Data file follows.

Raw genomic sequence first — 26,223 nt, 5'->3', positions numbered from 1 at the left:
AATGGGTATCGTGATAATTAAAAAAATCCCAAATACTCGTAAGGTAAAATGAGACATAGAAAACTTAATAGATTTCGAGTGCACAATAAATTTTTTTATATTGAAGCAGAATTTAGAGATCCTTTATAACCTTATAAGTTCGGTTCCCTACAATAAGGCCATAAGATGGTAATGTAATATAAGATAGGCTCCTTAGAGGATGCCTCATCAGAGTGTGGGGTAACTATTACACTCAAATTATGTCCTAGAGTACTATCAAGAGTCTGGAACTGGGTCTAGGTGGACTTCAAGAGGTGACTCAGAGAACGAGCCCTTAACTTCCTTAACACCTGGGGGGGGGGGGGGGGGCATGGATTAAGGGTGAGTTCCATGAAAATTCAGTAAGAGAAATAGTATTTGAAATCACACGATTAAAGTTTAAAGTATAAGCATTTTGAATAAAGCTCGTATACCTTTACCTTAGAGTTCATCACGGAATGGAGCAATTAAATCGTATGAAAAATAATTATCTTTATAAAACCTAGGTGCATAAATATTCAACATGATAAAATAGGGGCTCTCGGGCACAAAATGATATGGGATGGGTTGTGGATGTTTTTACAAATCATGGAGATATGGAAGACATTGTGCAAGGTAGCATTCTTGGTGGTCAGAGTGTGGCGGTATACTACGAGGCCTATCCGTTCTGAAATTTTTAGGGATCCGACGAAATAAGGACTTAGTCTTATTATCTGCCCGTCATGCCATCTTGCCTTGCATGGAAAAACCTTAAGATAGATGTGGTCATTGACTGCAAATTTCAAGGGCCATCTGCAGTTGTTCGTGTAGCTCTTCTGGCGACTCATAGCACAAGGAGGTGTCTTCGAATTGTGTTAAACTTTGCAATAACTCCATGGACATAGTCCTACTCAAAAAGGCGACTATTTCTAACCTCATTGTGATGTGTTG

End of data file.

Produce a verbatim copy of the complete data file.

Raw genomic sequence first — 26,223 nt, 5'->3', positions numbered from 1 at the left:
AATGGGTATCGTGATAATTAAAAAAATCCCAAATACTCGTAAGGTAAAATGAGACATAGAAAACTTAATAGATTTCGAGTGCACAATAAATTTTTTTATATTGAAGCAGAATTTAGAGATCCTTTATAACCTTATAAGTTCGGTTCCCTACAATAAGGCCATAAGATGGTAATGTAATATAAGATAGGCTCCTTAGAGGATGCCTCATCAGAGTGTGGGGTAACTATTACACTCAAATTATGTCCTAGAGTACTATCAAGAGTCTGGAACTGGGTCTAGGTGGACTTCAAGAGGTGACTCAGAGAACGAGCCCTTAACTTCCTTAACACCTGGGGGGGGGGGGGGGGGCATGGATTAAGGGTGAGTTCCATGAAAATTCAGTAAGAGAAATAGTATTTGAAATCACACGATTAAAGTTTAAAGTATAAGCATTTTGAATAAAGCTCGTATACCTTTACCTTAGAGTTCATCACGGAATGGAGCAATTAAATCGTATGAAAAATAATTATCTTTATAAAACCTAGGTGCATAAATATTCAACATGATAAAATAGGGGCTCTCGGGCACAAAATGATATGGGATGGGTTGTGGATGTTTTTACAAATCATGGAGATATGGAAGACATTGTGCAAGGTAGCATTCTTGGTGGTCAGAGTGTGGCGGTATACTACGAGGCCTATCCGTTCTGAAATTTTTAGGGATCCGACGAAATAAGGACTTAGTCTTATTATCTGCCCGTCATGCCATCTTGCCTTGCATGGAAAAACCTTAAGATAGATGTGGTCATTGACTGCAAATTTCAAGGGCCATCTGCAGTTGTTCGTGTAGCTCTTCTGGCGACTCATAGCACAAGGAGGTGTCTTCGAATTGTGTTAAACTTTGCAATAACTCCATGGACATAGTCCTACTCAAAAAGGCGACTATTTCTAACCTCATTGTGATGTGTTG